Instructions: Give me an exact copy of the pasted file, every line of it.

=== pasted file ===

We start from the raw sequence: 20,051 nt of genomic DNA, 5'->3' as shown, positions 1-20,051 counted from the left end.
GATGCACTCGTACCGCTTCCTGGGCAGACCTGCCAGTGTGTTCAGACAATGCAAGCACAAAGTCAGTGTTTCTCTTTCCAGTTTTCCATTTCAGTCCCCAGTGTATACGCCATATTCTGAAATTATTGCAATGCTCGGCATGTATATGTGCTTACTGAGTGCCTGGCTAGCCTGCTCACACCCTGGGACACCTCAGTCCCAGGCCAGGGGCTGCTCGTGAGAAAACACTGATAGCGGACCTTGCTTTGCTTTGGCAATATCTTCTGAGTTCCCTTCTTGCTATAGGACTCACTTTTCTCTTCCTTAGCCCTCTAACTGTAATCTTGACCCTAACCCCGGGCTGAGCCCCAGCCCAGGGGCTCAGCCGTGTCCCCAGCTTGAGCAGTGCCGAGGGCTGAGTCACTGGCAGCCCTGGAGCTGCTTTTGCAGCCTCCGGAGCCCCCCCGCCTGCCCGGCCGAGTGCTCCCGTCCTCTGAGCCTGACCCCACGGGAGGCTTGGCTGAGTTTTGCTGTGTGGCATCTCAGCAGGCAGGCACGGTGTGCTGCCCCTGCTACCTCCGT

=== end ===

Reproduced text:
We start from the raw sequence: 20,051 nt of genomic DNA, 5'->3' as shown, positions 1-20,051 counted from the left end.
GATGCACTCGTACCGCTTCCTGGGCAGACCTGCCAGTGTGTTCAGACAATGCAAGCACAAAGTCAGTGTTTCTCTTTCCAGTTTTCCATTTCAGTCCCCAGTGTATACGCCATATTCTGAAATTATTGCAATGCTCGGCATGTATATGTGCTTACTGAGTGCCTGGCTAGCCTGCTCACACCCTGGGACACCTCAGTCCCAGGCCAGGGGCTGCTCGTGAGAAAACACTGATAGCGGACCTTGCTTTGCTTTGGCAATATCTTCTGAGTTCCCTTCTTGCTATAGGACTCACTTTTCTCTTCCTTAGCCCTCTAACTGTAATCTTGACCCTAACCCCGGGCTGAGCCCCAGCCCAGGGGCTCAGCCGTGTCCCCAGCTTGAGCAGTGCCGAGGGCTGAGTCACTGGCAGCCCTGGAGCTGCTTTTGCAGCCTCCGGAGCCCCCCCGCCTGCCCGGCCGAGTGCTCCCGTCCTCTGAGCCTGACCCCACGGGAGGCTTGGCTGAGTTTTGCTGTGTGGCATCTCAGCAGGCAGGCACGGTGTGCTGCCCCTGCTACCTCCGT